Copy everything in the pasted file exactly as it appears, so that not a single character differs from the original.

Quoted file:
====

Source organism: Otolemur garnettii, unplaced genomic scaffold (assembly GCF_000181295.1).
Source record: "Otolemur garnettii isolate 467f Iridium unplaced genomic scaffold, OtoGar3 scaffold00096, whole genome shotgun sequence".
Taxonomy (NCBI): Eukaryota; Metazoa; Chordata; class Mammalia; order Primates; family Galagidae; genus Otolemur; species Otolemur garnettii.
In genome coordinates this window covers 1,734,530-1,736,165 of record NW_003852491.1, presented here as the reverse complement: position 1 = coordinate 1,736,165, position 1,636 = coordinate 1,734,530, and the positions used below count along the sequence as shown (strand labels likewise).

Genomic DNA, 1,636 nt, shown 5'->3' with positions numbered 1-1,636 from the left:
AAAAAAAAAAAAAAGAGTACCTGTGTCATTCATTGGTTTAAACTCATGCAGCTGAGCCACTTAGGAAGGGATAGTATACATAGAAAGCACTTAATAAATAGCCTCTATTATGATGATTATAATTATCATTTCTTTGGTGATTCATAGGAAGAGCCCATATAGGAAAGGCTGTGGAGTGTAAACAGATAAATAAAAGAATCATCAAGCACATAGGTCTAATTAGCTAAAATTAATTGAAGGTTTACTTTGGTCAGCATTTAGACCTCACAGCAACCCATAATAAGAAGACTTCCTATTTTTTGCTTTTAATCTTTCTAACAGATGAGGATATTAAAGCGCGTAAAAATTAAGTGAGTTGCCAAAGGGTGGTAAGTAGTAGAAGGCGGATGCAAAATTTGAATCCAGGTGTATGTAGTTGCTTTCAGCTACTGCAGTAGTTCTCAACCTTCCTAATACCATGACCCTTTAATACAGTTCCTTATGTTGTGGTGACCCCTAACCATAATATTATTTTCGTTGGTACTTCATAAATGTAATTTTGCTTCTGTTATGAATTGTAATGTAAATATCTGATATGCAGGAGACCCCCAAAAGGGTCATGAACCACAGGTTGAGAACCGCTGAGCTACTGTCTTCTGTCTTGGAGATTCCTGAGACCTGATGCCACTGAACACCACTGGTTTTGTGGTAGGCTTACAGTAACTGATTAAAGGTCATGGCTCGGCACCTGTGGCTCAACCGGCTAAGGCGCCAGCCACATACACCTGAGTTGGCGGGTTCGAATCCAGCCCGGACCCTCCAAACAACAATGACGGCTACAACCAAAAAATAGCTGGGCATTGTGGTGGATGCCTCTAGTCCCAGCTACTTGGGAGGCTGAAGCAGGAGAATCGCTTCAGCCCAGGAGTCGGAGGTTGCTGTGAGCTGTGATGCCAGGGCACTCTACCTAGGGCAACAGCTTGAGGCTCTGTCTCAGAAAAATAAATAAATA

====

Source organism: Otolemur garnettii, unplaced genomic scaffold (assembly GCF_000181295.1).
Source record: "Otolemur garnettii isolate 467f Iridium unplaced genomic scaffold, OtoGar3 scaffold00096, whole genome shotgun sequence".
Taxonomy (NCBI): Eukaryota; Metazoa; Chordata; class Mammalia; order Primates; family Galagidae; genus Otolemur; species Otolemur garnettii.
In genome coordinates this window covers 1,734,530-1,736,165 of record NW_003852491.1, presented here as the reverse complement: position 1 = coordinate 1,736,165, position 1,636 = coordinate 1,734,530, and the positions used below count along the sequence as shown (strand labels likewise).

Genomic DNA, 1,636 nt, shown 5'->3' with positions numbered 1-1,636 from the left:
AAAAAAAAAAAAAAGAGTACCTGTGTCATTCATTGGTTTAAACTCATGCAGCTGAGCCACTTAGGAAGGGATAGTATACATAGAAAGCACTTAATAAATAGCCTCTATTATGATGATTATAATTATCATTTCTTTGGTGATTCATAGGAAGAGCCCATATAGGAAAGGCTGTGGAGTGTAAACAGATAAATAAAAGAATCATCAAGCACATAGGTCTAATTAGCTAAAATTAATTGAAGGTTTACTTTGGTCAGCATTTAGACCTCACAGCAACCCATAATAAGAAGACTTCCTATTTTTTGCTTTTAATCTTTCTAACAGATGAGGATATTAAAGCGCGTAAAAATTAAGTGAGTTGCCAAAGGGTGGTAAGTAGTAGAAGGCGGATGCAAAATTTGAATCCAGGTGTATGTAGTTGCTTTCAGCTACTGCAGTAGTTCTCAACCTTCCTAATACCATGACCCTTTAATACAGTTCCTTATGTTGTGGTGACCCCTAACCATAATATTATTTTCGTTGGTACTTCATAAATGTAATTTTGCTTCTGTTATGAATTGTAATGTAAATATCTGATATGCAGGAGACCCCCAAAAGGGTCATGAACCACAGGTTGAGAACCGCTGAGCTACTGTCTTCTGTCTTGGAGATTCCTGAGACCTGATGCCACTGAACACCACTGGTTTTGTGGTAGGCTTACAGTAACTGATTAAAGGTCATGGCTCGGCACCTGTGGCTCAACCGGCTAAGGCGCCAGCCACATACACCTGAGTTGGCGGGTTCGAATCCAGCCCGGACCCTCCAAACAACAATGACGGCTACAACCAAAAAATAGCTGGGCATTGTGGTGGATGCCTCTAGTCCCAGCTACTTGGGAGGCTGAAGCAGGAGAATCGCTTCAGCCCAGGAGTCGGAGGTTGCTGTGAGCTGTGATGCCAGGGCACTCTACCTAGGGCAACAGCTTGAGGCTCTGTCTCAGAAAAATAAATAAATA